Locating Sports in Your Community

3 lucas loves soccer

Let’s get moving! Many kids, teens and adults with hemiplegia or hemiparesis enjoy leisure and competitive sports. Below you’ll find tips for locating sports opportunities in your community.

  1. Begin by playing sports for fun in your backyard.  Catch and throw Nerf balls.  Get a basketball hoop.  You can start small and upgrade as they grow.
  2. Try lots of different sports.  You may not know which sport you child enjoys most and which they will be best at for many years, so try everything.
  3. Look for “learn to play” leagues through your parks and recreation or YMCA.
  4. We do not suggest organized sports teams prior to age 5.  And some kids may not be ready even by age 5.  Every child is different.  Do not push.  If they cry before, during or after, they are not ready.
  5. T-ball and soccer are good first sports.  Rec leagues are usually not competitive, so this is a good place to begin.
  6. Be your child’s team coach if at all possible.
  7. If they struggle to keep up with stronger or faster athletes, request that they be allowed to play one year below their age.  If you get opposition, do not give up.  Explain why you are asking: so your child can keep up, not dominate the league.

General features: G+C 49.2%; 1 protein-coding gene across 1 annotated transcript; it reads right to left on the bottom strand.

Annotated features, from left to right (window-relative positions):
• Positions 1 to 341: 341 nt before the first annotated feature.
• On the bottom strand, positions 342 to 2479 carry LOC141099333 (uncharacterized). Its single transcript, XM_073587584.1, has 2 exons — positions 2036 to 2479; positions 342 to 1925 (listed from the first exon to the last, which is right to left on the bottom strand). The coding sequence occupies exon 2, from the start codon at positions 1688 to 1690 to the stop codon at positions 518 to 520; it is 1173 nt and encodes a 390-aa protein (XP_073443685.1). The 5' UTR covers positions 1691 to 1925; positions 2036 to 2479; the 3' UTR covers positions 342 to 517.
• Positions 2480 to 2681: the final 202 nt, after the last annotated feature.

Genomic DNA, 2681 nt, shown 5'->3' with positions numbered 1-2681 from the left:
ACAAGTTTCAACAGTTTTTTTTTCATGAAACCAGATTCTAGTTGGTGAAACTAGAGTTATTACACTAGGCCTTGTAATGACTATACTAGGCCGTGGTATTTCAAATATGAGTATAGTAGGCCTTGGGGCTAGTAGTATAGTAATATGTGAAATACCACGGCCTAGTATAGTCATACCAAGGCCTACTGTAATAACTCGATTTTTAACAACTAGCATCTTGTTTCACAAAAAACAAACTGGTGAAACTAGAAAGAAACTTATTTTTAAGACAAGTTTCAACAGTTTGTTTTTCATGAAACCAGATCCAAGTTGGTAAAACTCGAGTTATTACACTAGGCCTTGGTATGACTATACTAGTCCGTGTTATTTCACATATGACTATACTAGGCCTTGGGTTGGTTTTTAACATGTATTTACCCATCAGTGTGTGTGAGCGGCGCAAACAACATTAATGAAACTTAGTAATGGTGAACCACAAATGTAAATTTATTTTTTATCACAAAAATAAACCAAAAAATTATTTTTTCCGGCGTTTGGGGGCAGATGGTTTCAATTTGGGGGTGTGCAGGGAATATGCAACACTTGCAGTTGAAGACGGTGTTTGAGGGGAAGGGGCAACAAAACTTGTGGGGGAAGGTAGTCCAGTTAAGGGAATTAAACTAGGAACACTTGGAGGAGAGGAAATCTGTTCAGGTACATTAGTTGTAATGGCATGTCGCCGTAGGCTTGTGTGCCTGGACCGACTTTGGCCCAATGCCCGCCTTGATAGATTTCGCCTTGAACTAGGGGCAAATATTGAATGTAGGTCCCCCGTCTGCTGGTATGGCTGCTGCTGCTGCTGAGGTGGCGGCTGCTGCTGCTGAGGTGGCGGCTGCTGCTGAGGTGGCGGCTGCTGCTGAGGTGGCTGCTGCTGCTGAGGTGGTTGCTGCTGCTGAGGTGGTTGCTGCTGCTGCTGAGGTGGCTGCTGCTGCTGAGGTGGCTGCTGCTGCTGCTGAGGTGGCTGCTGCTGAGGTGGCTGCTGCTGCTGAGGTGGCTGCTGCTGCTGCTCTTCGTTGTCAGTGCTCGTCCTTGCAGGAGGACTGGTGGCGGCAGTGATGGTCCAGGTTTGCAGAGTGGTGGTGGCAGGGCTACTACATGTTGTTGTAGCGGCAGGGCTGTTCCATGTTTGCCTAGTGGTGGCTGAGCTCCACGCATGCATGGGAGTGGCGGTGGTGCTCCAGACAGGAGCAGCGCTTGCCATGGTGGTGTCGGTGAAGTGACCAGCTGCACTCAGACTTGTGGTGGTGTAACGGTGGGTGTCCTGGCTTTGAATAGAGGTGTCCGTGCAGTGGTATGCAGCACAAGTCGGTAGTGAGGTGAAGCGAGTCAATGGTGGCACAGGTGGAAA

8. Extra training is not necessary at this level.  We believe playing is the best training.
  9. Once your child reaches junior high age (7th grade), allow them to try out for school teams.  You may see their sports interests narrowing at this age.  School teams are very competitive.  Know that even the strongest athletes can and do get cut from their school teams.  It is part of life.
  10. Inform your child’s coach about his or her strengths and weaknesses. Offer suggestions.  Ie: my child is strongest on his left side, so he is best playing on the left side of the soccer field.
  11. Extra lessons at the junior high level or high school level are okay in moderation.
  12. Great sports for one handed play:  Tennis, Table Tennis, Bowling, Golf, Disc Golf
  13. Don’t limit yourself.  Try everything they are interested in until you find something they enjoy.danny tennis

Learn more about Sports for Individuals with Hemiplegia

Article written by Patti Scrivano. Patti’s son, Danny, had a stroke at age two that left him completely paralyzed in his right arm and hand and weak in his right leg and foot.  He wears a hinged AFO (ankle foot orthosis).  Danny began playing sports as soon as he began walking again after his stroke. Danny is a recipient of a CHASA Athletic Scholarship. Meet Danny.